May 28, : I tasted this, and syphoned it into a fresh carboy. It tastes acidic, but the PH is 4.06. The SG is .996. ABV is 13.65. It is still cloudy, and I need to add a clearing agent.
    July 1st, Seven weeks into this Cyser and the SG is .994. Going to bottle this and wait til December for it to mellow out. Tastes a little harsh and a little acidic now. Hoping for a better taste after a little age.
    July 23rd. Have not bottled this yet. I topped it off with a little bottled water and tested the SG at .994. It has a little bite on the front of the tongue. Slow to age, I suppose.
     
  9. meadmaker1

    meadmaker1 Member

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    I think ive been near 4 to 1 buckets of apples to buckets of juice. It will depend on size of the apples and how juicy they are though. (Smaller ones pack more densely) I only use straight juice for apple. Never water. I often use apple juice in place of water in other fruit wines
     
  10. Jal5

    Jal5 Senior Member

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    Are you crushing the apples for the 4:1 ratio? I plan to freeze them then do the strainer bag in the bucket method. But maybe that won’t work with that much fruit? I will use 100% apple juice to top off too.
    Joe
     
  11. Donatelo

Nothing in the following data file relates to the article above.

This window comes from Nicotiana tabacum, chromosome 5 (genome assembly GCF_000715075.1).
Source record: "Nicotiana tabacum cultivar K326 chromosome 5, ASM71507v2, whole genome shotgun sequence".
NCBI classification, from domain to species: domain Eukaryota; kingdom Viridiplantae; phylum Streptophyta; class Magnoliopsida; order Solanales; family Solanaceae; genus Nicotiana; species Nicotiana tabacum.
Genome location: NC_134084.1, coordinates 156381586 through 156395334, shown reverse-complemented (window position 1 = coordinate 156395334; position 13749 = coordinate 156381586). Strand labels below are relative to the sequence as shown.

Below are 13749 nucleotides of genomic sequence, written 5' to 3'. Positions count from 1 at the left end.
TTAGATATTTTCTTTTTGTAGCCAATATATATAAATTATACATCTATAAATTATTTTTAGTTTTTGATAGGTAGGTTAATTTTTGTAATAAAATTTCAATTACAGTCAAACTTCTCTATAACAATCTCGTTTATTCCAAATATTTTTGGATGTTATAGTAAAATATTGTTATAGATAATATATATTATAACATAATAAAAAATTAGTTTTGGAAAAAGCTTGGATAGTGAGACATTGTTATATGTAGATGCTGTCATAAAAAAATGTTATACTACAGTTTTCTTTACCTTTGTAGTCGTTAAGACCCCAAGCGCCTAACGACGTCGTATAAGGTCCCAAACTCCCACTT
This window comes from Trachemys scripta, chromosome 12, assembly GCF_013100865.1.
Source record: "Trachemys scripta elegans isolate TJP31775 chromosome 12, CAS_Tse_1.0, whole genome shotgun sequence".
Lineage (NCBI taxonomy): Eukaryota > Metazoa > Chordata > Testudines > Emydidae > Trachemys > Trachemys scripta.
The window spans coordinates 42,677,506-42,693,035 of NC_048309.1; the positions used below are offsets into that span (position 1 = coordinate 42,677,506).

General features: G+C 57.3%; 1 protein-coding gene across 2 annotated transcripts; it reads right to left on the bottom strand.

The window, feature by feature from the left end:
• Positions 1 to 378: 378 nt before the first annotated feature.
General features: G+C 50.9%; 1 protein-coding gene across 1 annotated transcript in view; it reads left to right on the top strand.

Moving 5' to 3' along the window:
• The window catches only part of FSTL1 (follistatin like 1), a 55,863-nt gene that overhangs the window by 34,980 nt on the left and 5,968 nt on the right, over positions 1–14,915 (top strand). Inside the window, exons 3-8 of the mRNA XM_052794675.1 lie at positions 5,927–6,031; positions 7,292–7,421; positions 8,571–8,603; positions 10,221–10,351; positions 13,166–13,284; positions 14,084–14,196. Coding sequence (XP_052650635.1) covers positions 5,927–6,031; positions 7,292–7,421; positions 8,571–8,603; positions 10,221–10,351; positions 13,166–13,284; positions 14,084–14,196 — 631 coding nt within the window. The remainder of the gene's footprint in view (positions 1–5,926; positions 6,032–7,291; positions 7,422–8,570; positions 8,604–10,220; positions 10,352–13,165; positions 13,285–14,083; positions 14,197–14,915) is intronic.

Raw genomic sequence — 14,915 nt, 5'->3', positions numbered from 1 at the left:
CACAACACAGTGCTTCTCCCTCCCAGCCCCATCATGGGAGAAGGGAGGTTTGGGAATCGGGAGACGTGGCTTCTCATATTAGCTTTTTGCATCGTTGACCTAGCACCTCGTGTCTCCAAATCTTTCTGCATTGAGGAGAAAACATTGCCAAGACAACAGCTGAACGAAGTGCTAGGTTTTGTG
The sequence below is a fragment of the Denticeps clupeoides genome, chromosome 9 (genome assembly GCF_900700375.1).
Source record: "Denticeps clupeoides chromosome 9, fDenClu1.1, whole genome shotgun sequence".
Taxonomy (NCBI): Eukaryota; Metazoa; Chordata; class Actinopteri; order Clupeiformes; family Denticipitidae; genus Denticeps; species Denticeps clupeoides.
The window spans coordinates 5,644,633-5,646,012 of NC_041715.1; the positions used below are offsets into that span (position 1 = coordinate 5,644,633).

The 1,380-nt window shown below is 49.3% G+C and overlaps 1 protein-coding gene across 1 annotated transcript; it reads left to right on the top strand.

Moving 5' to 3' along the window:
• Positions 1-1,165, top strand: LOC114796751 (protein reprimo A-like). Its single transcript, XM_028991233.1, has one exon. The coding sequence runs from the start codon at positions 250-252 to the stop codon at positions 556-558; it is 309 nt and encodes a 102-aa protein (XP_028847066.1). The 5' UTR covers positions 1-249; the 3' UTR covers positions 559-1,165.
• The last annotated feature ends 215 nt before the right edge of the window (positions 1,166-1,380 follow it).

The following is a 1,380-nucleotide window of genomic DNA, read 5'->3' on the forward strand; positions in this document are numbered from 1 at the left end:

Donatelo Senior Member

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    Wash, halve, destem and remove seeds, then place them in a blender and thoroughly chop. pour the mush into a clean dish towel and squeeze as much juice as you can into the sterilized fermenter. You can add some of the pulp after you get the desired amount of juice. Then you can follow any number of recipes. The one that I listed is for Cyser = apple mead. All meads take an eternity to turn out sweet and mellow.
     
  12. tjgaul

    tjgaul Carboy Addict Supporting Member

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    Is it better to work with barely ripe or extra ripe fruit? Is freezing & thawing recommended?

    I have 2 dwarf cab apples in my yard and they are loaded with small (barely bigger than cherries) fruit. I am considering making a one gallon batch of jalapeno - crab apple wine. Could be a drinking wine . . . or it could be a cooking wine.
     
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  13. meadmaker1

    meadmaker1 Member

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    I crush and press but i posted that to give an idea of how much juice there is.
    Freezing treats different fruit differently. Im not sure how mushy they will be.
    Im thinking fill a brute to eight gallon with apples then top off with juice to make it stirable and fill all the little spaces. I kinda expect that the apples will be fairly tough, but haven't tryed. Im gona go stick one in the freezer now and see.
     
  14. mikewatkins727

    mikewatkins727 Beyond middle age

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    I have an old crab apple tree that produces large batches of crab apples every few years. Once made a 3 gallon batch of one of the best apple wines. I picked the crab apples off the ground, washed and crushed them then froze till I had the amount I needed. Tree is about gone so don't expect any more. Last year made a gallon batch from Dolgo crab apples. Still in aging tank.